Well, we know the Tekne is so capable that the Inchoroi could create entire slave races, operate space age aircraft, and build incredibly durable starships that can literally survive a crash landing with no dents. It's probably not a stretch to imagine they can screw around with the fabric of space-time, and accidentally pulled an Event Horizon opening a window into Hell. It could have even actually been an accident, with them looking into the Outside with a device meant to allow them to study "higher dimensions".
McConnaughey's not exactly how I imagined Flagg (he still looks like Jamey Sheridan in my mind), but I bet he could do great in the role. Flagg just needs to be creepy and unsettling, while almost over-the-top All-American looking in blue jeans and jacket buttons. I'm having a hard time mentally casting Roland. He needs to be hard-edged and "severe" looking - the closest looking actor I can think of is Josh Brolin.
I got the vibe that it was just delusion on their part - they thought they'd figured out how to make their souls invisible to the predators of the Outside, but they hadn't (hence why a ton of them jumped ship to the Consult despite what the Inchoroi did to them, once they realized that). You'd think if it actually worked, they'd still be teaching it in the Mandate School later on. Certainly the human Schools have their delusions as well. Their reaction to damnation pre-Kellhus seems to have largely been "it's a bunch of self-contradictory bullshit" and "we don't care" (except for the Mandate School, where it's part of their belief system). Part of the "Fanim got the theology right" element of the story.
The only consolation here is that at least the self-abortions won't be as dangerous as the pre-Roe era, back when there were no medications you could take for abortion and it was all surgical. If Texan women who want to self-abort can get a hold of either misoprostol or mifepristone, they can self-abort that way in the first 9 weeks or so I think (using it later on gets really dangerous). Or at least they can until Texas law enforcement starts harassing women who show up in the hospital with miscarriages, which they almost certainly will at some point despite bleating from the anti-choice crowd about how they're "not going to arrest or punish the woman".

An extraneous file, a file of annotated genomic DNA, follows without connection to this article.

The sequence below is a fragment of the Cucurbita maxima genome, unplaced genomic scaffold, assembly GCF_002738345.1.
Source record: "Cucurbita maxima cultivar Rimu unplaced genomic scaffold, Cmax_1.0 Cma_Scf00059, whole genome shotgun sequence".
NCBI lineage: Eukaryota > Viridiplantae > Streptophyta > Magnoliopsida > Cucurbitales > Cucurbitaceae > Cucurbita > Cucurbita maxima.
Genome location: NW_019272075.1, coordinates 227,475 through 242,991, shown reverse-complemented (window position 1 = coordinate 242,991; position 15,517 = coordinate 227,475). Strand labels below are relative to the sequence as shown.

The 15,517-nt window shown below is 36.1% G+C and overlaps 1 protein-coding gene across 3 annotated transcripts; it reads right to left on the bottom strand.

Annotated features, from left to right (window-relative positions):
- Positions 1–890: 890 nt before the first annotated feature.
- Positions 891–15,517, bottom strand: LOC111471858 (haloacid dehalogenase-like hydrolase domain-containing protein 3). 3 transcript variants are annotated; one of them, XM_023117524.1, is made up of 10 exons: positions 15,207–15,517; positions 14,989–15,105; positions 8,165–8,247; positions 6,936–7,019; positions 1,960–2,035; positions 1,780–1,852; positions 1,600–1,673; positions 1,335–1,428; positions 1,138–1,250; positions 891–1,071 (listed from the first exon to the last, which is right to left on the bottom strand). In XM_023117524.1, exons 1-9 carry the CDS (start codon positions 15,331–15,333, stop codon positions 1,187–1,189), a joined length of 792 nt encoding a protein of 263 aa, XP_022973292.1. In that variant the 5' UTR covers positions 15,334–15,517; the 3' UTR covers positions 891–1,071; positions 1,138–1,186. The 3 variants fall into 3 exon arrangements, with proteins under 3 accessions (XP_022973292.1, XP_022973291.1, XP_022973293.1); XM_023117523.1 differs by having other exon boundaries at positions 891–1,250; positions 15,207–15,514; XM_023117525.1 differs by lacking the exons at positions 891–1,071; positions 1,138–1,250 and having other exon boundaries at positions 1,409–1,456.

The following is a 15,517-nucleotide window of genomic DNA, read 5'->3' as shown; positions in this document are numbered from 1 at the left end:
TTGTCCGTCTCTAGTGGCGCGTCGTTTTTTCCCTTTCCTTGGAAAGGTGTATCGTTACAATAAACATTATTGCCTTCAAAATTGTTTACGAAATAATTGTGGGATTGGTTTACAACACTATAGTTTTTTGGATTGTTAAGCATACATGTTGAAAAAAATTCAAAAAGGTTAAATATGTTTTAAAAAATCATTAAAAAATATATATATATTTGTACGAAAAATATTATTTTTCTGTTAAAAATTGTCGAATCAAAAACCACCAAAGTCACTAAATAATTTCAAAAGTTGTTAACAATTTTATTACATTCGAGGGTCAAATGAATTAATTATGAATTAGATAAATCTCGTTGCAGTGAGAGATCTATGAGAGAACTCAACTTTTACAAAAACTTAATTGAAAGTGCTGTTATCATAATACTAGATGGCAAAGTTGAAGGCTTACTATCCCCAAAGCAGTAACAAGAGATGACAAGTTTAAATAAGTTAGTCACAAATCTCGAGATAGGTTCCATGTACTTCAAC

I know this might jinx it, but I've been mostly feeling pretty good in the intrusive thoughts front for the past week or so. And they disappeared altogether temporarily when I hurt my ankle - principle of distraction at work, I guess.
Someone wrote a very good argument once about how the Inchoroi may have initially been trying to become Dunyain-esque "self-moving souls", removing the "wiring" in their brains and nervous systems that they thought limited them in terms of thought and reason. The problem was that they couldn't remove all of it, and what was left afterwards - lust, aggression, desire - overwhelmed them, turning them into the monstrous "race of lovers" that they are now. Then again, the whole bit about "being born for damnation" in TTT could mean they just figured out they were damned, and that was that.
That would explain the whole "Black Heaven" aspect of it. Better a slave to a god you created and shaped rather than a bunch of demons who will torment you for all eternity. Of course, if you write off all existing humans as a lost cause, then other alternatives present themselves. I think it's pretty likely that Mimara somehow combines the Judging Eye and rebirth of the No-God to rewrite the rules so that all new humans (including her unborn child) are born soulless and thus free of the Outside's grasp. That doesn't do any good for the existing ensouled humans or the Inchoroi, but it's ultimately the only freedom that doesn't require genocide. Actually, I could totally see that appealing to Bakker. It'd be like Moses being able to look upon the promised land but never enter it, as with the Inchoroi gazing upon the promised world and the promise of liberation but never being able to grasp it.